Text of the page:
Halsey

So, um, I went to a Halsey concert last night. Halsey is … I’m trying to describe her without using the word “brand”. She’s a pop singer, basically, in a bad-girl mode. I’ve heard her compared to Lady Gaga, maybe because she performs in burlesque-esque costume, but her lyrics’ abstract angst remind me a little of Linkin’ Park.

Judging by the crowd in attendance, I am way too old and male to go to a Halsey concert. In general, Halsey is not for people who care about things like acknowledging other members of the band (they were hidden so completely I’m literally not sure how many there were), live music talent (the backing track amounted to lip-sync, typical for pop stars), or audience asides that make sense (at one point she promised vociferously to “protect” everyone in the audience and “keep you safe” for the rest of our lives). Also, if you tend to view peppering one’s lyrics with references to drug use and sex acts as evidence of cynical commercialized titillation, you may not be the target audience.

Nonetheless, it was a heck of a show. Three songs in, Halsey stopped mid-chorus, cursed at some unspecified technical difficulty, and declared a total restart … and they started from the top, doing the first two songs again. At the third song it become clear why, more or less. Partly, the sound mix may have been off. It sounded to me like we were hearing too much of the undistinguished live vocals, and not enough of the processed backing track. But mostly, I think the third video failed to turn on.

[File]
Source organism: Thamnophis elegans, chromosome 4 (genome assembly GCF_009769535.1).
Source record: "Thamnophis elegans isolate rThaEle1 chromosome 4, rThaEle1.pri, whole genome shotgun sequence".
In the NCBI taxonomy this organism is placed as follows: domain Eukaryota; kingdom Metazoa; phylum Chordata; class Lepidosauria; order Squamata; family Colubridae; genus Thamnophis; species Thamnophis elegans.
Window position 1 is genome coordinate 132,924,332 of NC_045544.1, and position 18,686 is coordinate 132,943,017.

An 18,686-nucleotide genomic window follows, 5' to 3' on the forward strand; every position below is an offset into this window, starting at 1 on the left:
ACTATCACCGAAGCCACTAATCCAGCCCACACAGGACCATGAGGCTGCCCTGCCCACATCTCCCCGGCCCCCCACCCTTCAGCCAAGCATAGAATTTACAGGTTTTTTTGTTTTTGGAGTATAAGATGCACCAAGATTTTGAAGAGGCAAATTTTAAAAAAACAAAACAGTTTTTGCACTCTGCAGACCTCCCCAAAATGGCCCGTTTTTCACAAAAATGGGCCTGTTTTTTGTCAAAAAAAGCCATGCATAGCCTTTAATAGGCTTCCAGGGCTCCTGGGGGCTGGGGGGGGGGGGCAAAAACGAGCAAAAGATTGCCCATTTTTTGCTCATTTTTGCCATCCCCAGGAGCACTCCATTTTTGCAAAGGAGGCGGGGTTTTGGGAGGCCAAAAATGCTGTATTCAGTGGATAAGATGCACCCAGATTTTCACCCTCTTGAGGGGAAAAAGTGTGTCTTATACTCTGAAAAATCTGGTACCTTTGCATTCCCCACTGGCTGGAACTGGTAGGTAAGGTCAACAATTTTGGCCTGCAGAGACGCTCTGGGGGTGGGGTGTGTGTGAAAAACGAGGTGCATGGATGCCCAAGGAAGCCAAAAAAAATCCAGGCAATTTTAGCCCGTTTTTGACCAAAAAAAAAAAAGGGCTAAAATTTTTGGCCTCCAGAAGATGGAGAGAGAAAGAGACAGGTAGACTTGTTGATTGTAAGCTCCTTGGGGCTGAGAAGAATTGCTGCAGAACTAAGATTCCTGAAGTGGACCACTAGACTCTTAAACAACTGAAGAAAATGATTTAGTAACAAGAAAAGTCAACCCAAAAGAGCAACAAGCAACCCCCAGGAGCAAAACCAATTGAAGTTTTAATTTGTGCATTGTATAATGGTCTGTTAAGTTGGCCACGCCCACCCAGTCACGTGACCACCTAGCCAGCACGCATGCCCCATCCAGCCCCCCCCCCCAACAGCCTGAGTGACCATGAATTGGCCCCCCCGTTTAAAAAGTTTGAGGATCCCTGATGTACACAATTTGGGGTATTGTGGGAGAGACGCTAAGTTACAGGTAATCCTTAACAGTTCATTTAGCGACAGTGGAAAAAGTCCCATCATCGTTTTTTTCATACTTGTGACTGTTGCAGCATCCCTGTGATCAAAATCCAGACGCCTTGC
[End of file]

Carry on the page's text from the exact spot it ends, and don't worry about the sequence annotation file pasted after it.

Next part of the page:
Modern pop concerts, at least the sort that play in Madison Square Garden, seem to generally be performed in front of a cinema-size movie screen showing a custom-made video sequence. Halsey’s animation studio did a great job providing an atmospheric backdrop for a stage show that otherwise would have just been her slinking around the stage in lingerie. (Not that I necessarily would have complained.)

What I haven’t seen before, in any concert I can remember, is this level of pyrotechnics. As the finale approached, the show successively revealed batteries of cloud guns, flamethrowers, fog machines, spark sprayers, and eventually confetti cannons. There was something calmly surreal, in the topmost balcony, about seeing a few flakes of confetti drifting lazily upward from the maelstrom in General Admission.

Call it the overview effect.

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